You totally found your vulnerability. In other words gave you what he found you most wanted. (And then of course took it away. ).

      I just cant make the connection that I think you’re making between things we like and what we are. He gave you freedom maybe and a chance to be yourself? Or are you trying to say he allowed you to uncover that self your father had put under his shadow.
      -Confused

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    21. "Schizoid Anon

      If you ever hurt someone who you like, intentionally or not, would you acknowledge it? If they wanted to hear an apology would you give it?"
      Yeah please answer that. The girl I know is slightly sadistic so it might have to do with it but tell me if you do this too:
      She doesn't apologise and tells me she doesn't remember it or she didn't know she was doing what she did. And somehow, now i cant tell you how its complicated :p, I learnt that she remembered and that she was just enjoying herself alone with the mere idea that she only knows it. She does that a lot. I think that maybe she feels powerless with me so that was her way of feeling a bit in control of me. Or like she has something I want. Or she is only sadistic and enjoys confusing. It might have nothing to do with schizoids in general but who knows.
      - Confused

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    22. When I hurt someone I know theoretically that it is my fault, or at least I know that the person is of the opinion that it is my fault. And this is the problem. Because I more often than not don't acknowledge or more like I don't 'feel' that I did something bad/wrong. It seems like their fault to feel bad about a mean thing I said. Words are just words. I said them because I knew they would hurt, not because I am convinced that I'm right. For me it feels ultimately futile to get angry about such a thing.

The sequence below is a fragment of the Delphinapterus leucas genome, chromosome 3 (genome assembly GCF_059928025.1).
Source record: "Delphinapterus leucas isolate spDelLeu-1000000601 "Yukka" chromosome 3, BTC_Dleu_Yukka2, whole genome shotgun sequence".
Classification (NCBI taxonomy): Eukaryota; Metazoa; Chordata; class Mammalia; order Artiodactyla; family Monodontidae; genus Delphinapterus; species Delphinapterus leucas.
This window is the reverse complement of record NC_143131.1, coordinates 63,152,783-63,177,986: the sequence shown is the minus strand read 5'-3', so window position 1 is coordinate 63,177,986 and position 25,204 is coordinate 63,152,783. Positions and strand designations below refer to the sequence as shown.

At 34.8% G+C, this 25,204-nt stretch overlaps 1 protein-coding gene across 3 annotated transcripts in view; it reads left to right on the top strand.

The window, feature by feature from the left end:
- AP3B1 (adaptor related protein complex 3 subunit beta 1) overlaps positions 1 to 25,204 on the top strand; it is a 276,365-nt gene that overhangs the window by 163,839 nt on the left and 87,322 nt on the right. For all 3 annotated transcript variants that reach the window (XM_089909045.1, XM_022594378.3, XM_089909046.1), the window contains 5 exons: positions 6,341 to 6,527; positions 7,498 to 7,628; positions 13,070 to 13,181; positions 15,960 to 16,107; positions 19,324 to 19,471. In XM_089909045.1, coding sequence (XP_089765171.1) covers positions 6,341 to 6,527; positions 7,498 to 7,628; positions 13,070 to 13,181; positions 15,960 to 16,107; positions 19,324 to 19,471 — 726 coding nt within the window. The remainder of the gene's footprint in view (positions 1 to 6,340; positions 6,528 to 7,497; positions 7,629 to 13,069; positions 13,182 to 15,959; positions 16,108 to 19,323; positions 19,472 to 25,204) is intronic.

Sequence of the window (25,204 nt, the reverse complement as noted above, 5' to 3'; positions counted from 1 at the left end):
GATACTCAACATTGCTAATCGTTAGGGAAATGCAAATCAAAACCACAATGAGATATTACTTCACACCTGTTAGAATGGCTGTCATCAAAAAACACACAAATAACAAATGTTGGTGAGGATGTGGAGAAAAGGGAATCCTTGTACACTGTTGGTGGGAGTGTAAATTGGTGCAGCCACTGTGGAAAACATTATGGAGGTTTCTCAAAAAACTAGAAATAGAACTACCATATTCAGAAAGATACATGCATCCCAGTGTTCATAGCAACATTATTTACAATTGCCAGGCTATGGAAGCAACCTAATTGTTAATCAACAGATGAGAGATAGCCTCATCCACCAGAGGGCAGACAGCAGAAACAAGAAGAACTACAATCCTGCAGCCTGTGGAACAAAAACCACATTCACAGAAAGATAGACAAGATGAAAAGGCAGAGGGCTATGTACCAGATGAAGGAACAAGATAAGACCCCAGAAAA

And yes, I would apologize if this meant the person would calm down. But it honestly wouldn't be a heartfelt apology and it often happens that minutes after such an apology I continue to be hurtful. This behaviour of mine isn't really fair, I am aware of that. So, the more I like a person, the more I try to control myself but nevertheless they can end up getting more hurt than people I don't care about because they get more of a reaction out of me than someone else, although a negative one.

      Confused, if the girl enjoys doing this it seems to me another indicator that she likes you in some way or another. My above described behaviour is normally nothing I enjoy, it feels natural to do this, it's an instinctive reaction. When I enjoy it there's not only the ulterior motive of keeping a person at a distance involved, but also the fun of interacting with someone I'm interested in. I still 'need' the distance but here it's also a way of hiding my interest and not revealing too much about my real intentions while at the same time I can come (in a weird way) closer to this person. Not acknowledging any wrongdoing and feeling schadenfreude about it is maybe a way to prolong the 'interaction'?
      I'm not sure if this is sadism in my case, or more of an unconventional way to try to relate to people.

      Schizoid anon




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    23. "I still 'need' the distance but here it's also a way of hiding my interest and not revealing too much about my real intentions while at the same time I can come (in a weird way) closer to this person."

      And what are the real intentions?